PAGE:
Disparities in Chicago’s summer heat

Heat is the deadliest weather event, killing more people in an average year than hurricanes, tornadoes, flooding and cold weather, according to the National Weather Service. Heat kills some directly through heat stress. For others, the heat exacerbates common chronic conditions, such as asthma, heart disease, and diabetes.

In 1995, approximately 740 Chicagoans died as a result of a four-day heat wave: more than 400 at the initial count and hundreds more from heat-aggravated conditions, as determined by an epidemiologist with the Chicago Department of Public Health. . People without air conditioning made up the majority of deaths that federal health authorities considered preventable.

“We will see more heat waves like the Chicago heat wave of ’95,” said Elena Grossman, director of the Building Resilience Against Climate Effects program at the University of Illinois at Chicago. “That will become a constant reality.”

People wait for a bus in temperatures nearing 100 degrees at South Kedzie Avenue and West Cermak Road in the Little Village neighborhood in June 2022.

As climate change increases the frequency and intensity of heat waves, face of city dwellers added risk from the urban heat island effect, in which man-made changes to the environment raise temperatures in metropolitan areas.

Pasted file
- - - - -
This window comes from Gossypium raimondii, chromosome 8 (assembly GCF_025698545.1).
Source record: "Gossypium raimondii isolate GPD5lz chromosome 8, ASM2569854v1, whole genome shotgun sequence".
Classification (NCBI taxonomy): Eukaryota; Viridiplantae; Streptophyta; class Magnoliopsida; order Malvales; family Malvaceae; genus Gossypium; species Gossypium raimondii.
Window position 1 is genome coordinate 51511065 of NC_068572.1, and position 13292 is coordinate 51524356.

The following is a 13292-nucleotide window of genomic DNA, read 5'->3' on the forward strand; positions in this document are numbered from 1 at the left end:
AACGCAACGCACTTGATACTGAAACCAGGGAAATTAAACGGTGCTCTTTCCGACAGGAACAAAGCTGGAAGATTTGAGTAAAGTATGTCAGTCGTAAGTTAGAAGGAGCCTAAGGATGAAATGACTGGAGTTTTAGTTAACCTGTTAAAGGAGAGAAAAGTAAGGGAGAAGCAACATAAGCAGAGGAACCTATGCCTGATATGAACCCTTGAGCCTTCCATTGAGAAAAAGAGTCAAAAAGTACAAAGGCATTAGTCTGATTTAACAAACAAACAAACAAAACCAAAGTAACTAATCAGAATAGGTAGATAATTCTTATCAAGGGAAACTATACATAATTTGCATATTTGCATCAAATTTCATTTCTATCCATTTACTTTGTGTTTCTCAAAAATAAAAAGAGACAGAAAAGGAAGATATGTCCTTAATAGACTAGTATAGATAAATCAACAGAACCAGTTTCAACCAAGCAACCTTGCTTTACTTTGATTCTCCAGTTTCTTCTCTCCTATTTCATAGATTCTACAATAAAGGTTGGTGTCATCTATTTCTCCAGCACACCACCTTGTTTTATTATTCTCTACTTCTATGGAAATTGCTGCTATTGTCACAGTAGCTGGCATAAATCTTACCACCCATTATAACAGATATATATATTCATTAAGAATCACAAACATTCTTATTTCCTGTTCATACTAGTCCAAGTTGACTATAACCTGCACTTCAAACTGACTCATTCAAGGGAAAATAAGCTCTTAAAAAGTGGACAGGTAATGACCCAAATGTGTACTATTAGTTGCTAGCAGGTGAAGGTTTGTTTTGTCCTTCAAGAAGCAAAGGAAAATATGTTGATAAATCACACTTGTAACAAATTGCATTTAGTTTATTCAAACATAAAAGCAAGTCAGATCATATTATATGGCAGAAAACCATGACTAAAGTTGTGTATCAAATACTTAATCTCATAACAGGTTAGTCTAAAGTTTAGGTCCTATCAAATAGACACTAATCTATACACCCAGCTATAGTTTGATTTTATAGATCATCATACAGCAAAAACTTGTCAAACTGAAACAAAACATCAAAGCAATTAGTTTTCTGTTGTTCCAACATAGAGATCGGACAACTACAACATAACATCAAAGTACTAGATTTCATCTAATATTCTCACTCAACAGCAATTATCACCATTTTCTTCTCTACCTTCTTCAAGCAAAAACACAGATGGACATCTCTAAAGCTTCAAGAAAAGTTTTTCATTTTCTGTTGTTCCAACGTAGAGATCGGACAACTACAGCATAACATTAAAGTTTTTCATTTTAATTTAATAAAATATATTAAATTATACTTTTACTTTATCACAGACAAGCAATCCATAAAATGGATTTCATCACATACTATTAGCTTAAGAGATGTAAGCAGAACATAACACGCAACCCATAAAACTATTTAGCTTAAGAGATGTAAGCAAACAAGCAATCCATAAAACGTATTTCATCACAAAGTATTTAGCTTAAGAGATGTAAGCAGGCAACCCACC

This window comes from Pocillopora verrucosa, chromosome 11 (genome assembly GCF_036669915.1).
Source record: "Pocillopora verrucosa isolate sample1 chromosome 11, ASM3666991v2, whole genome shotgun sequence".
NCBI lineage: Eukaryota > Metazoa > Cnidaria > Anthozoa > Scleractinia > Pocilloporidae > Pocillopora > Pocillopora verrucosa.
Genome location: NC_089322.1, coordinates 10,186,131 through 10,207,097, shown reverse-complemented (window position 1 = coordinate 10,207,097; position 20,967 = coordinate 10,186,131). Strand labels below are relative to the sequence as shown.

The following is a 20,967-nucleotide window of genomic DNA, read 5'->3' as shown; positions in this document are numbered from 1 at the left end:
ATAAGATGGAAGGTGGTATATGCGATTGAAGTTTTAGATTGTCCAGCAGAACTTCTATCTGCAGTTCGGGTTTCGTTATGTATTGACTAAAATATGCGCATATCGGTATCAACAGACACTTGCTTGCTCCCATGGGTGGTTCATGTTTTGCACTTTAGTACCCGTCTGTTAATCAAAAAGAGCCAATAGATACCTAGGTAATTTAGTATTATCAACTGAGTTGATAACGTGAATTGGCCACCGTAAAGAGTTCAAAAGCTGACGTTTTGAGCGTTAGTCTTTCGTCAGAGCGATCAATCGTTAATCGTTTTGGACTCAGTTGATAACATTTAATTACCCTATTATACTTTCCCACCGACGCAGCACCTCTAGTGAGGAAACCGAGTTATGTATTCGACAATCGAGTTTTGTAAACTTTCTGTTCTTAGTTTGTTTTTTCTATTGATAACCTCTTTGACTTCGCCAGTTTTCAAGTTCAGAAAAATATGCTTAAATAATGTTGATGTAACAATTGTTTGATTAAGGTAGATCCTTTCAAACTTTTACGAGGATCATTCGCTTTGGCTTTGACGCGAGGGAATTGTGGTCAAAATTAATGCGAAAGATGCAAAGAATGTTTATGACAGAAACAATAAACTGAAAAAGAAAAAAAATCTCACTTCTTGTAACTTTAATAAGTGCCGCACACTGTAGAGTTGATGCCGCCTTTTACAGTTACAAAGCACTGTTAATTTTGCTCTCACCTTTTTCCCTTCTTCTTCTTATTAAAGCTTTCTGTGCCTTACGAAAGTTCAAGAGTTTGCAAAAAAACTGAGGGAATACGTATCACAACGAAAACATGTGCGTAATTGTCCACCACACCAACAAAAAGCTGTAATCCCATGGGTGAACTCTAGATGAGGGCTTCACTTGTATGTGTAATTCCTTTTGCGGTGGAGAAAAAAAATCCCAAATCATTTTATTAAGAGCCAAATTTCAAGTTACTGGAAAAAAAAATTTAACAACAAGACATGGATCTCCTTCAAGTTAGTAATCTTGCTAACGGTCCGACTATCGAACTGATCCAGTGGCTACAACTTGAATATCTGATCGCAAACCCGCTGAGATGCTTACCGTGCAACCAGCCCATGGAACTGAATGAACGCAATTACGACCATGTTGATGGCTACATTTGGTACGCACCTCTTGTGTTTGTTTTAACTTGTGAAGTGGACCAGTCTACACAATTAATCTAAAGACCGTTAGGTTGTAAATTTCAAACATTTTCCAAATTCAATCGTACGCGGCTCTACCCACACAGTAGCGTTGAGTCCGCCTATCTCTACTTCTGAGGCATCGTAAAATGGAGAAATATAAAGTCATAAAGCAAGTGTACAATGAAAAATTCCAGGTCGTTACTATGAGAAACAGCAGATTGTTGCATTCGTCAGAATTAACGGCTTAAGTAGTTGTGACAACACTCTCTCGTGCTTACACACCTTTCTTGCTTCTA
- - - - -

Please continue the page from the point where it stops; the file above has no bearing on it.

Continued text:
Temperatures also vary within city limits, putting vulnerable populations in even greater danger. To intervene where help is most needed, local officials and organizations in dozens of cities have participated in a National Oceanic and Atmospheric Administration program launched in 2017. map heat disparities and increase public awareness.

But Chicago has never applied, according to NOAA. So the Tribune set out to identify which communities may be at higher risk and assess whether the city government is doing everything possible to help them survive sooner The next heat wave is coming.

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To provide Chicagoans with access to temperature trends in their communities, the Tribune partnered with researchers at Boston University’s Center for Climate and Health to create a searchable map showing average summer surface temperatures. throughout the city.

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City agencies promote the use of six official cooling centers and a number of other air-conditioned public places, such as libraries, during heat advisories. But the Tribune’s Boston University research partners found that a large portion of the city’s most vulnerable communities, with the highest average surface temperatures, do not have access to public refrigeration within a half-mile walking distance.

>>> See where the cooling resources are located

People walk down 26th street in temperatures nearing 100 degrees in the Little Village neighborhood last summer.

In trying to identify the hottest areas of Chicago, the Tribune realized that data from regular ground-based temperature sensors, like those at O’Hare and Midway airports, couldn’t paint a complete picture. Temperatures can vary from community to community, sometimes from block to block. The answer: Data from passing satellites.

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